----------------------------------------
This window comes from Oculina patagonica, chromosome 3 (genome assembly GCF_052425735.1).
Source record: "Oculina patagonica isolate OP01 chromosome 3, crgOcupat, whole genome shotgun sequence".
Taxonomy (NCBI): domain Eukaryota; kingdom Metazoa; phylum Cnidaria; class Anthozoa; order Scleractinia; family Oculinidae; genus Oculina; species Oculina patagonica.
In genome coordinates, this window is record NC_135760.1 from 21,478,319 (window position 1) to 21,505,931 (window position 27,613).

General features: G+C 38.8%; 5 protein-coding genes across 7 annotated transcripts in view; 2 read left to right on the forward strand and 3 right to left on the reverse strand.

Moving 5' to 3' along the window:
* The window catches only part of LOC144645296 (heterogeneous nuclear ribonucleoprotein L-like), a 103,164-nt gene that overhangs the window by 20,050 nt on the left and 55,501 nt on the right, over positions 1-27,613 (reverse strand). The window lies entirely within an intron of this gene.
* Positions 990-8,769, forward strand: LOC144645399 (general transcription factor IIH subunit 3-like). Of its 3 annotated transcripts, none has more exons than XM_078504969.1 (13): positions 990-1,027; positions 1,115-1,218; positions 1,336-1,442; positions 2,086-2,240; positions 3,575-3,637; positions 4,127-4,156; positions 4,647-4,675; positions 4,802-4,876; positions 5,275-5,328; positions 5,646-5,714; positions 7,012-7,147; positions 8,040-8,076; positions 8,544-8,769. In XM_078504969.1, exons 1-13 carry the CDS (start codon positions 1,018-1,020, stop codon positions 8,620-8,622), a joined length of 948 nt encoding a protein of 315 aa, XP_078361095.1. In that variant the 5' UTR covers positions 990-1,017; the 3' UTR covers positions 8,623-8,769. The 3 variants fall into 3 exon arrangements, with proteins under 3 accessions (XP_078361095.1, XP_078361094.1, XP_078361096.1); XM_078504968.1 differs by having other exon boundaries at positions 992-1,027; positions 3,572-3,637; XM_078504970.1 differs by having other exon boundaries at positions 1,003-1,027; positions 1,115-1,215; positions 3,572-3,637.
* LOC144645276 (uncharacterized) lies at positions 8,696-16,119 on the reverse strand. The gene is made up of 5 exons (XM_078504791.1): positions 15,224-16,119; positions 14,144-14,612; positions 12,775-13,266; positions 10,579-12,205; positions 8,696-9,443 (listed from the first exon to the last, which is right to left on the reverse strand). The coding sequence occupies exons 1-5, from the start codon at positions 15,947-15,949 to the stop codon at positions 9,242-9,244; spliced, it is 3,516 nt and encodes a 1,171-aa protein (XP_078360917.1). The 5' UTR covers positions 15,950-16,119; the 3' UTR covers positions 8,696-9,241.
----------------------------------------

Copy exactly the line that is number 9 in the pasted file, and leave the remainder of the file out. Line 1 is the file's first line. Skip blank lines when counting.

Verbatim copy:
* LOC144645276 (uncharacterized) lies at positions 8,696-16,119 on the reverse strand. The gene is made up of 5 exons (XM_078504791.1): positions 15,224-16,119; positions 14,144-14,612; positions 12,775-13,266; positions 10,579-12,205; positions 8,696-9,443 (listed from the first exon to the last, which is right to left on the reverse strand). The coding sequence occupies exons 1-5, from the start codon at positions 15,947-15,949 to the stop codon at positions 9,242-9,244; spliced, it is 3,516 nt and encodes a 1,171-aa protein (XP_078360917.1). The 5' UTR covers positions 15,950-16,119; the 3' UTR covers positions 8,696-9,241.